The other issue, and it’s a big one, deals with the testing of equipment. There are a number of jurisdictions that don’t require an elevator inspector to witness testing. When that happens, it’s left up to the mechanic to figure out if he or she is doing the appropriate tests and if the test results meet code. Mechanics don’t always have the correct information to determine, for example, whether the safety shoes and overspeed governors are operating properly. Testing is a critical part of the process. Lack of maintenance and lack of testing oversight leads to a number of elevator issues, some that can, unfortunately, lead to litigation or even be deadly.

EW: How does the U.S. compare with other parts of the world in terms of VT safety awareness and emphasis on proper inspection?
CS: There are definitely areas where we excel. We have a very well-balanced, strong code compared to some of the European codes. This helps us have a better program in general. I know there’s always a video of some sort coming out of the Asia market, but that market is unique because it is so much larger than ours here in America that they are naturally going to have more incidents.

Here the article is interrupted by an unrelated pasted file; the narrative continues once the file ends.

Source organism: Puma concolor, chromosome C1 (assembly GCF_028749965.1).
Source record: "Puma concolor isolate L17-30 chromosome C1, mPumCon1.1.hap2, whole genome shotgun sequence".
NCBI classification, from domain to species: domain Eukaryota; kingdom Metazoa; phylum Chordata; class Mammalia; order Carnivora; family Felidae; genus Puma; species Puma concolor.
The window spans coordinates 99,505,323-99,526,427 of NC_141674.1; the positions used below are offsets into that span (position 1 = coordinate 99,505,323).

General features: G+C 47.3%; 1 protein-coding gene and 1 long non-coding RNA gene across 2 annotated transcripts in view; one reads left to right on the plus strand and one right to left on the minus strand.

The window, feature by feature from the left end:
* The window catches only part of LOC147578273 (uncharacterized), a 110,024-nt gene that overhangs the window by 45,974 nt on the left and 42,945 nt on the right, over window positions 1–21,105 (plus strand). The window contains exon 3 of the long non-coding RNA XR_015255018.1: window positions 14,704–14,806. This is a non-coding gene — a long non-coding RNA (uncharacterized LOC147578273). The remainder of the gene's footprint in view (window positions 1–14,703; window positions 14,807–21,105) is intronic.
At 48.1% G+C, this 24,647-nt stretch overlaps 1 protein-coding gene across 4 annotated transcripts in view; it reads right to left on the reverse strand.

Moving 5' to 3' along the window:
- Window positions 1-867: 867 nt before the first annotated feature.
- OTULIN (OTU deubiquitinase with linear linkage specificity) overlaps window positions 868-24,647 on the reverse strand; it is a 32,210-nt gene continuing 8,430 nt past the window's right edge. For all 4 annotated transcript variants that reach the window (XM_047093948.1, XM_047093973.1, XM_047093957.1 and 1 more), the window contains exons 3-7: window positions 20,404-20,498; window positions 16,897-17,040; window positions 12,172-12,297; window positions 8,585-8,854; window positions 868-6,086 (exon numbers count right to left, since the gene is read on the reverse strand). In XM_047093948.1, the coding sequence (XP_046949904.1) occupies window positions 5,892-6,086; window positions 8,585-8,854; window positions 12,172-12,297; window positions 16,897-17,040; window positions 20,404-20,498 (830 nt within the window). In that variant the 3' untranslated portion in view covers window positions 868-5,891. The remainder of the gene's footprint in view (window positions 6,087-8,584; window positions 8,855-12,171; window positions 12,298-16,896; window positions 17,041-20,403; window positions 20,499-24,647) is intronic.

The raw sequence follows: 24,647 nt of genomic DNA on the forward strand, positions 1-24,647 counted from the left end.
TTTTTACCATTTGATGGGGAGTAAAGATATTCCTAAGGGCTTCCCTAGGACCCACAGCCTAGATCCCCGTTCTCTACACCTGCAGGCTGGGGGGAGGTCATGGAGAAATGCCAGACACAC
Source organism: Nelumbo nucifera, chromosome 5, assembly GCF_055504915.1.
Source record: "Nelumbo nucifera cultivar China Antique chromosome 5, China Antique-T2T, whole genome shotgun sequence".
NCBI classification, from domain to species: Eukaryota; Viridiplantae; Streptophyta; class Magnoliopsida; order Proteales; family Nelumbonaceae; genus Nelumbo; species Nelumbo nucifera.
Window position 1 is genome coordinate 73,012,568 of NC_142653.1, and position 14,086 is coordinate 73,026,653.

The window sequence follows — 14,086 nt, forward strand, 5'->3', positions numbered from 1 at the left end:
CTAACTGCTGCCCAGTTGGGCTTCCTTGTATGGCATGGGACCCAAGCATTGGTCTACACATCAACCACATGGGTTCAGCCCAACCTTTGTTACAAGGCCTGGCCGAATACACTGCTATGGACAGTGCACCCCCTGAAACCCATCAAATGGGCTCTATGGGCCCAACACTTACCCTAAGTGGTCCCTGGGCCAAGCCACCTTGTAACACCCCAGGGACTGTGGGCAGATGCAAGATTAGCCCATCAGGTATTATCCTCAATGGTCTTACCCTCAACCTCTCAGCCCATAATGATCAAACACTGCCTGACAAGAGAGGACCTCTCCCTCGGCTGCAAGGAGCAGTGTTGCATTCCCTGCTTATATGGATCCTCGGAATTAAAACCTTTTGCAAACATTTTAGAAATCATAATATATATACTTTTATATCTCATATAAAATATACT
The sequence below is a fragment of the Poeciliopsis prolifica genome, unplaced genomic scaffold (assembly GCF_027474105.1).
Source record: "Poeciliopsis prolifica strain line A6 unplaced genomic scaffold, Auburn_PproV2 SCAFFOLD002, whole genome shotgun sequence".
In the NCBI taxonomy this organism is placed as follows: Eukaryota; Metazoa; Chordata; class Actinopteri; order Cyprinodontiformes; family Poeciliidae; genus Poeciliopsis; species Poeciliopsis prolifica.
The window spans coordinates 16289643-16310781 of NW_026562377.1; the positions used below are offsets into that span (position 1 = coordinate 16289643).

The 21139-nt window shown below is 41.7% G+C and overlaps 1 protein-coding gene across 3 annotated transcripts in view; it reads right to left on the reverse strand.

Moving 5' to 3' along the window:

It all comes down to what building owners and managers are willing to do or pay for, to ensure their equipment is maintained to code. Here in the U.S. there are a lot of very intelligent and capable elevator inspectors operating in small, regionally focused inspection firms. But having many small inspection firms lends to inconsistency in code enforcement and being regionally focused lends to following local trends rather than adopted codes. Inconsistencies cause building owners and elevator maintenance companies to lose faith in the worth of the inspection process and choose inspection firms based on price alone. I believe larger, multi-jurisdictional inspection firms, as they have in some European Markets, have the ability to provide a more consistent and compliant code enforcement offering across multiple markets.